The Wiccademous Grave of the atmospheric shrimping village Fernandina Beach, on Amelia Island, where the spirit of a witch causes the earth to tremble; sewer rats so huge that people have petted them like dogs; unexplained phenomena at the Biltmore Hotel in Coral Gables, Miami (ghostly events are associated with the fact that the hotel was used as a soldiers' hospital during WW2); hauntings at Ocean Key Resort and Spa, Key West; the gash-throated phantom of Luc Simone Aury that haunts the area outsde of the Amelia Island Museum of History, formerly the Old Jail where he was hanged, in Fernandina Beach (his attempt at suicide failed and his throat was stitched by a surgeon but the long drop of the gallows caused his wound to open and shower the horrified spectators with blood - Aury couldn't have planned it better if he had tried!); Umatilla Cemetery with its screaming woman and phantom children; the ghosts of Miss Sunshine Gibson and Captain Wood in the historic, Cracker styled, Gibson Inn in Apalachicola; the toilet-lurking Two Striped Telamonia spider; spectral lights and other mysterious phenomena at the Indian River Inn & Conference Center in New Smyrna; and unusual hauntings of a Victorian guesthouse, Artist House, in Key West (the turret is said to be haunted, both by Anne, the wife of artist and author Robert Eugene "Gene" Otto and by the malevolent spirit of a sailor doll, also called Robert - the "possessed" doll itself is sometimes displayed in the Fort East Martello Museum or at the Old Post Office and Customhouse and is claimed to be the inpiration for the Chucky movies), are yet more strange folktales of Florida.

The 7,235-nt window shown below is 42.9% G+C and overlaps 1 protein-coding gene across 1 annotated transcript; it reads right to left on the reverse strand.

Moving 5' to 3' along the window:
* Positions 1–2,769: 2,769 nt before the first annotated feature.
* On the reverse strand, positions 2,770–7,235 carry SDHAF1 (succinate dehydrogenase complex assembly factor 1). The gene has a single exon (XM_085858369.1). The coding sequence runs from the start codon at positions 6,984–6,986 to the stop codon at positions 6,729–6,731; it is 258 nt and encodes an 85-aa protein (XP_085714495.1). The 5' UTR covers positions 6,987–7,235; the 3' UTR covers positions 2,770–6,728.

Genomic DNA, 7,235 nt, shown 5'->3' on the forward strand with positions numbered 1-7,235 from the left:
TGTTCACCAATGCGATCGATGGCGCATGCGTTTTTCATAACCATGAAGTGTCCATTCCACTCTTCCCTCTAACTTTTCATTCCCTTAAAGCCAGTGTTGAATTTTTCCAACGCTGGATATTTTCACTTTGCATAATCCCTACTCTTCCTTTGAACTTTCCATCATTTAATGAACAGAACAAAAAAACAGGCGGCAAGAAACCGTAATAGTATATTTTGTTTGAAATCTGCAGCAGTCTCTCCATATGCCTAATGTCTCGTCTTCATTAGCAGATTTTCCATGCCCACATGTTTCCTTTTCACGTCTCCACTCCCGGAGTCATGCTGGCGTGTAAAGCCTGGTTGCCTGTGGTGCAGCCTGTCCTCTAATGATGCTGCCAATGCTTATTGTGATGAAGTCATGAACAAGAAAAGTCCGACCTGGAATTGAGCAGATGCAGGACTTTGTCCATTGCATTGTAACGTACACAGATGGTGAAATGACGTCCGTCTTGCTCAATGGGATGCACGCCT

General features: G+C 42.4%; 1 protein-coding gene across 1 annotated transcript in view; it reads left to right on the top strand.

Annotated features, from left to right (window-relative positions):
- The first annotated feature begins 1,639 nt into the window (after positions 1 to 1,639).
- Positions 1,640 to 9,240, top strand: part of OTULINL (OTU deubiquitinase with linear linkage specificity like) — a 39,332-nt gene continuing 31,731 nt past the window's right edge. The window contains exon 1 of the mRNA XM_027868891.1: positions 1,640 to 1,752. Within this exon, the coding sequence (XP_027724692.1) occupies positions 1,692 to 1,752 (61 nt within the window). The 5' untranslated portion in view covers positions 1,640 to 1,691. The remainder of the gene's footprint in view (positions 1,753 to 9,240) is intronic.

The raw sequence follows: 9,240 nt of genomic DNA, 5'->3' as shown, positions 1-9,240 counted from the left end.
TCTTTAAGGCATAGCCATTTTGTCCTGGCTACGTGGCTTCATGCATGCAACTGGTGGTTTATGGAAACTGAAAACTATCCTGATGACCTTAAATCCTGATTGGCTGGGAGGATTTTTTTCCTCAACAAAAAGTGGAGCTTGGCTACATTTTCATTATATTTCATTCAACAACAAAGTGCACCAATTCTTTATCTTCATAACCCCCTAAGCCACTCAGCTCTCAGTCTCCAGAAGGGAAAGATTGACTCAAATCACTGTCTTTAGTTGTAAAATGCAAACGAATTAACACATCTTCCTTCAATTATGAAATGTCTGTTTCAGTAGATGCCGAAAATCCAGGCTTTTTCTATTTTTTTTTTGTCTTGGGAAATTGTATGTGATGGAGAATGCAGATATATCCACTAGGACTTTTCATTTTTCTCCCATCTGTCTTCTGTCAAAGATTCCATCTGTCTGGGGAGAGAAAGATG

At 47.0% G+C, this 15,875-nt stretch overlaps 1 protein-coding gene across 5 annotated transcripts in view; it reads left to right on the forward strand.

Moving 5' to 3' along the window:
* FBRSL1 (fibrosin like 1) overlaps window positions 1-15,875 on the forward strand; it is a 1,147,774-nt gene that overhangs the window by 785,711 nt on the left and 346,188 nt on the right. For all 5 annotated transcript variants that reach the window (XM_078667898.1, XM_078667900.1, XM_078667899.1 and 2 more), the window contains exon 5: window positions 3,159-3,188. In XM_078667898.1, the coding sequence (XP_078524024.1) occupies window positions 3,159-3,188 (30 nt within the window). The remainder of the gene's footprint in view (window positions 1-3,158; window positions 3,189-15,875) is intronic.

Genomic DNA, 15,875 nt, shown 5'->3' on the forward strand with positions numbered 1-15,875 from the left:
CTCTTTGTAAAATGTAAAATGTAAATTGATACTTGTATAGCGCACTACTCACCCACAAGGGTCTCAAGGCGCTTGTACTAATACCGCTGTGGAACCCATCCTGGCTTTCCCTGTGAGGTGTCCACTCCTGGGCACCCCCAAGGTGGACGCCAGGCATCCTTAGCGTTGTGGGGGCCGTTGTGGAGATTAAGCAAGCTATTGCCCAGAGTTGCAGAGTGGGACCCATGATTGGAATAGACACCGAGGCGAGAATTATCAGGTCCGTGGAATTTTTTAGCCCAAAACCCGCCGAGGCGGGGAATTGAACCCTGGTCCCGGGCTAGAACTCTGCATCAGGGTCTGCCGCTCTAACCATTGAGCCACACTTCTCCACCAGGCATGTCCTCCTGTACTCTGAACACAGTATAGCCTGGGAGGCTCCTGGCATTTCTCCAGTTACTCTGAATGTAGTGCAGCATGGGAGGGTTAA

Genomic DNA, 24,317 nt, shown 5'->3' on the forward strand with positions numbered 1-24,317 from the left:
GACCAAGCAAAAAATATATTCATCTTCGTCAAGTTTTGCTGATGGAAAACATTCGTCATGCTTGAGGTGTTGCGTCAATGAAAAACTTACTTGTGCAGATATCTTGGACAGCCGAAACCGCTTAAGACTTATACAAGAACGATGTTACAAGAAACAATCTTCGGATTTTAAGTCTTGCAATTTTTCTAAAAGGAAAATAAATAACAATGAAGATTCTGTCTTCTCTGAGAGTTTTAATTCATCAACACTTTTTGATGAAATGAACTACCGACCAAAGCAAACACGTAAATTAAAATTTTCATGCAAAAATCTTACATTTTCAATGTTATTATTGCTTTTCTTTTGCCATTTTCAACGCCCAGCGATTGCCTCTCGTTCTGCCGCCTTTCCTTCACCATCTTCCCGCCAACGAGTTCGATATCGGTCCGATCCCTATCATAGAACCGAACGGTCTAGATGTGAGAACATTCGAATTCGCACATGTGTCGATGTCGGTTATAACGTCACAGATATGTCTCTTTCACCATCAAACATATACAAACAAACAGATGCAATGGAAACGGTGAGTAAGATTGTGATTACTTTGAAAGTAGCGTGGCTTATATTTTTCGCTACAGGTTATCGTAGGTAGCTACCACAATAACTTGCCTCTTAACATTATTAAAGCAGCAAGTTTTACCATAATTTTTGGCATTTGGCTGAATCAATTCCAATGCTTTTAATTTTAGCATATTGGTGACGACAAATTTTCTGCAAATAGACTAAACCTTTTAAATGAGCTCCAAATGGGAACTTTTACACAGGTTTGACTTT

America welcomes careful drivers; also pilots and passengers, for that matter. Be as familiar with famous places as you might like to be with famous people. Honolulu, Chicago, San Diego, Sitka, Phoenix, Lake Tahoe, Fort Lauderdale, Fairbanks, Atlanta, Los Angeles, Anchorage, St Louis, Atlantic City, Juneau, New York, Seattle, Minneapolis, Sacramento, Boston, Las Vegas, New Orleans, Santa Fe, Philadelphia, Miami, Skagway, Washington DC, Indianapolis, Dallas, Houston, San Francisco, Salt Lake City, Albuquerque, Corpus Christi, Savannah, Detroit and Kansas City. If you have seen those cities, you have at least seen the most famous ones in the USA. Visiting all fifty states is something that even most Americans cannot manage but it is possible to visit those cities, as well as other iconic destinations such as Niagara Falls, Mount Rainier National Park, Mount McKinley and fabulous wildlife in Denali National Park, the wild west town of Tombstone, Bryce Canyon, the Ozarks, Mount Rushmore, the beach at Waikiki in Hawaii, the Adirondacks, the Grand Canyon, the Disney resorts, the Arctic wilderness of Alaska, Yosemite National Park, rodeos, the Appalachians, Native American nations such as the Navajo and the Hopi, Marvellous scenery and sea life in Kenai Fjords National Park, Yellowstone National Park, Route 66, the Everglades, the plantations and bayous of the Mississippi Delta, Hawaiian volcanoes such as Mauna Loa, the Florida Keys, the California coastline, the Okefenokee Swamp and Glacier Bay National Park. Casually mentioning places that you have visited can be as impressive as mentioning the names of celebrities that you have met. By the way, you will find other Camelopard tips, hints, anecdotes or warnings on other pages of the website.
Camelopard offers travel advice and suggestsions for accommodation, including hotels in Cocoa Florida FL. Why not travel and stay in luxury?